interest groups find dangerous. If it really wanted to make a difference,
it would work for more effective democratic institutions.



Right now, American democracy is an old design, easily trumped by special
interest groups and the corrupt parties that they own. And we've seen how
this can be very bad for technology.



Take broadband regulation for example. We clearly know what creates cheap
universal access (http://www.nwfusion.com/news/2002/0710aclu.html): the
imposition of must-carry rules and thousands of competitors. Period. The
FCC, however, chose to abandon this method for broadband, largely because
of the pressures brought on by the phone lobbyists, big contributors to
both Bush and the Republican Party.



If we had even the semblance of a fair democracy looking out for the
common good, then the FCC would have repeated the old successful formula:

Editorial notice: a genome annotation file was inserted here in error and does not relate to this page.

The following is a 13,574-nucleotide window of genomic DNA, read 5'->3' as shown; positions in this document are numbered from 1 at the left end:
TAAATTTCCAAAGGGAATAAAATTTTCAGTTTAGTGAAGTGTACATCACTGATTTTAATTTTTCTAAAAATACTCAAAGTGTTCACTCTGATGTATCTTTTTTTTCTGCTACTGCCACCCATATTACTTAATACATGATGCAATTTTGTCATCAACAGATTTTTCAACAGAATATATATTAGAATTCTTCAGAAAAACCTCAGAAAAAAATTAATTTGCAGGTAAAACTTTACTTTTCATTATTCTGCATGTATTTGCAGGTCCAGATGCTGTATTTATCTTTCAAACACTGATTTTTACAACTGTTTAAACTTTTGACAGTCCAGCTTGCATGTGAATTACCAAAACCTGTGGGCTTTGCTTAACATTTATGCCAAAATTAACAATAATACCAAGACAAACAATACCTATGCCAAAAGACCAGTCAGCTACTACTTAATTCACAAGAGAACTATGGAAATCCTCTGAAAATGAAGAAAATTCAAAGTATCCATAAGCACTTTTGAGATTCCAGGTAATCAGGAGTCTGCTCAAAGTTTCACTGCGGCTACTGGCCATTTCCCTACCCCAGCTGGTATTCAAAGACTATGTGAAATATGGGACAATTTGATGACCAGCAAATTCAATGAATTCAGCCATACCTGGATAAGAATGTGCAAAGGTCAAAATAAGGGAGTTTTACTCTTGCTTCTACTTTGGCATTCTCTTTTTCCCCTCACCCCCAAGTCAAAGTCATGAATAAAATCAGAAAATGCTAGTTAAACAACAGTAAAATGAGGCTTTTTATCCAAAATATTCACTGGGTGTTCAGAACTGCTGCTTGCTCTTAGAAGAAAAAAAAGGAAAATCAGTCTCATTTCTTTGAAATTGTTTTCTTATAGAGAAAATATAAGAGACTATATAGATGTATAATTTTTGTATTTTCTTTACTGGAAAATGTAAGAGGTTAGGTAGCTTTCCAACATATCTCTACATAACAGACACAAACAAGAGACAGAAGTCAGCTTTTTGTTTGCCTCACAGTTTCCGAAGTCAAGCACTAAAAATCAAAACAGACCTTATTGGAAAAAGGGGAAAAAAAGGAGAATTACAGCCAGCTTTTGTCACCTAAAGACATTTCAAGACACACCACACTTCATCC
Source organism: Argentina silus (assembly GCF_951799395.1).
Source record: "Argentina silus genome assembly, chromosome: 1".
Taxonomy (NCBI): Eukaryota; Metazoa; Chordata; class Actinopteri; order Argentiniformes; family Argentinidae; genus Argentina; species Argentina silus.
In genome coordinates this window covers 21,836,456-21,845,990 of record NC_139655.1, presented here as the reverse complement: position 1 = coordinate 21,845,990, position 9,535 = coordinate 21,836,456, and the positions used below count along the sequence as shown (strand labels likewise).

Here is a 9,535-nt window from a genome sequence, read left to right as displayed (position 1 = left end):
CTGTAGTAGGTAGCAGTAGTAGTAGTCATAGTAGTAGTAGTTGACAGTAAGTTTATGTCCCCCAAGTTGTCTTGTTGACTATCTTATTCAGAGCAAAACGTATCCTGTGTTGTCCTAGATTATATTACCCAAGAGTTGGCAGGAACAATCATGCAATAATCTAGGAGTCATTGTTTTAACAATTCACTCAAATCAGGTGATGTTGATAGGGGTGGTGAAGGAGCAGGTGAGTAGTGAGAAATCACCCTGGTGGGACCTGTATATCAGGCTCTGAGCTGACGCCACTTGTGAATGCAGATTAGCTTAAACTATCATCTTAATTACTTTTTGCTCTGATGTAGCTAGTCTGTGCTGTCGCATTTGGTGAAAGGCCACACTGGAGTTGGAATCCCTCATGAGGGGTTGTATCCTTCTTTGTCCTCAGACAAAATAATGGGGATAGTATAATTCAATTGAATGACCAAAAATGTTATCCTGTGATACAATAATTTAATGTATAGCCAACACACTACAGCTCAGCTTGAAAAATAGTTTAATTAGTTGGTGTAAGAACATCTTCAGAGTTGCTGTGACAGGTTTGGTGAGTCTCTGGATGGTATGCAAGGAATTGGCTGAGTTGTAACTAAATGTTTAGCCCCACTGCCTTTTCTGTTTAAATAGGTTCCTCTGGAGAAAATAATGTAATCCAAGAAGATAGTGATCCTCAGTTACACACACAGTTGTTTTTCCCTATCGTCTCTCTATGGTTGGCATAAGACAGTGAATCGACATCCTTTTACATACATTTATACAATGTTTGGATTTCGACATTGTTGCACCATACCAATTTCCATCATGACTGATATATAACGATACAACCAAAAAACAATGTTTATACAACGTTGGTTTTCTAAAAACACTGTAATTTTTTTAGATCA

Lots of competitors means lower prices for services. The Bells say the
infrastructure costs would be too expensive, but would this be true with
wireless? It couldn't be any more expensive than bribing Turkey so that we
can launch an expensive war.



And why wouldn't the government just support the costs, in exchange for
some partial ownership of a public good? That's what happened in South
Korea. But fat chance here in the US.



And ditto chance for the ETC Group's proposals.

Unstoppable drive to the bottom


Besides aiming at the wrong target, The Big Down misses one important
point: You can't stop the development of nanotechnology.



You can't stop nano for the very reason that Eric Drexler noted in the
"Engines of Destruction" chapter